Nov. 11, 2005 — New findings from Lux Research Inc. say that trends in Chinese nanotech research have set the world’s largest nation on a course to challenge dominant nanotech players like the U.S., Japan, and Germany.
The company says that China’s nanotech efforts would have broad-reaching implications for issues including energy independence, military capabilities, and development of the domestic high-tech sector.
In particular, it found that China’s share of academic publications on nanoscale science and engineering topics rose from 7.5 percent in 1995 to 18.3 percent in 2004, taking the country from fifth to second in the world.
In addition, it found that on an absolute basis, China’s estimated government nanotechnology spending of $250 million in 2005 lags countries like Germany and Japan. But when adjusted for purchasing-power parity — which takes account of China’s far lower infrastructure and labor costs — its spending is second only to the U.S.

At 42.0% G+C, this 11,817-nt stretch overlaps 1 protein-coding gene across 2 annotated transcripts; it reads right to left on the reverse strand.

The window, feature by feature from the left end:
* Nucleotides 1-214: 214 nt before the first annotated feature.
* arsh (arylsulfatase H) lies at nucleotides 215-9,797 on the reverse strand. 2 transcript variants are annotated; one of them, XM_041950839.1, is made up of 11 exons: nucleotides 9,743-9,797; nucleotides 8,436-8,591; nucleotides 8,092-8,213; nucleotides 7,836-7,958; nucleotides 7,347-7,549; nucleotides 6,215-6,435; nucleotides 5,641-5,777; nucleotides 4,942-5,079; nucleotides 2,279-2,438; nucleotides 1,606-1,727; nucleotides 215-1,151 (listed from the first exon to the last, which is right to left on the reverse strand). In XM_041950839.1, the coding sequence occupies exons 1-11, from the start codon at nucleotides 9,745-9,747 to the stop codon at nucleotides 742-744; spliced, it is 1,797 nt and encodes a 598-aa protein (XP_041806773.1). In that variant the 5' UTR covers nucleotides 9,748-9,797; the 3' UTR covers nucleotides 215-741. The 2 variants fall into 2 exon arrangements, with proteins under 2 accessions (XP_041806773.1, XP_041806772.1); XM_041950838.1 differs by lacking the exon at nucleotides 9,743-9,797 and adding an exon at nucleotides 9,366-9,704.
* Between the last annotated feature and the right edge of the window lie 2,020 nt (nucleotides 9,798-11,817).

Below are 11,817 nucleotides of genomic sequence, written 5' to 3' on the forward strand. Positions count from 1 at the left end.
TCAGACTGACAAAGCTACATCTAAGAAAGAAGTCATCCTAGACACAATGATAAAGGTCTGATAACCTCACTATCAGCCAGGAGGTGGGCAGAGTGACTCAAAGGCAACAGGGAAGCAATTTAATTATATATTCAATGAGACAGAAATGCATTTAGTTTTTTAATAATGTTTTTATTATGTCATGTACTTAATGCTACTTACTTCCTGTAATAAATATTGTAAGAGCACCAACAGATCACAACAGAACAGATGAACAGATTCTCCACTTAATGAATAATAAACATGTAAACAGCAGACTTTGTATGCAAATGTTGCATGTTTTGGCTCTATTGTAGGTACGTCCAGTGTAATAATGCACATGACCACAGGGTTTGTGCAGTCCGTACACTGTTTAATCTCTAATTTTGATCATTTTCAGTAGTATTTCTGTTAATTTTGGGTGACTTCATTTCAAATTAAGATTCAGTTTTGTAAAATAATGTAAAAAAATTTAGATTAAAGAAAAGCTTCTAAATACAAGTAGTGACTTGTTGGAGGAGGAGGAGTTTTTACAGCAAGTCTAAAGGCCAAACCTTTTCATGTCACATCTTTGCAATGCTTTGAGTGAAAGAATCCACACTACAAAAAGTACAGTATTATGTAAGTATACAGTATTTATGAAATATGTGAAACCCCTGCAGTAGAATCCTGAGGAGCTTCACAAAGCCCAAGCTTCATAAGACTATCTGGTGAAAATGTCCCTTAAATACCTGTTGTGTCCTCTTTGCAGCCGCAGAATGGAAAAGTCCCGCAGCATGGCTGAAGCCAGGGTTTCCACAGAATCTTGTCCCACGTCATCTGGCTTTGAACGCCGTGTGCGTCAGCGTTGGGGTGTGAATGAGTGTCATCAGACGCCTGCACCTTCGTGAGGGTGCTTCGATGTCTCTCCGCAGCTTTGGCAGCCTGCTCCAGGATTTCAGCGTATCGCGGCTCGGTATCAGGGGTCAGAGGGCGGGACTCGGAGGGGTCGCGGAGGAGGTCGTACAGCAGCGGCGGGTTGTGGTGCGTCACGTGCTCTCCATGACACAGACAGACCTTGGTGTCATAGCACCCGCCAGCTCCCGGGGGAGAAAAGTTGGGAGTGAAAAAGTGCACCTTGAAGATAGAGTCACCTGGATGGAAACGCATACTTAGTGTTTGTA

Furthermore, the company found that, whereas advanced applications were lacking, the nation was a leader in incorporating nanoparticle-enabled coatings and composite materials into commercial products.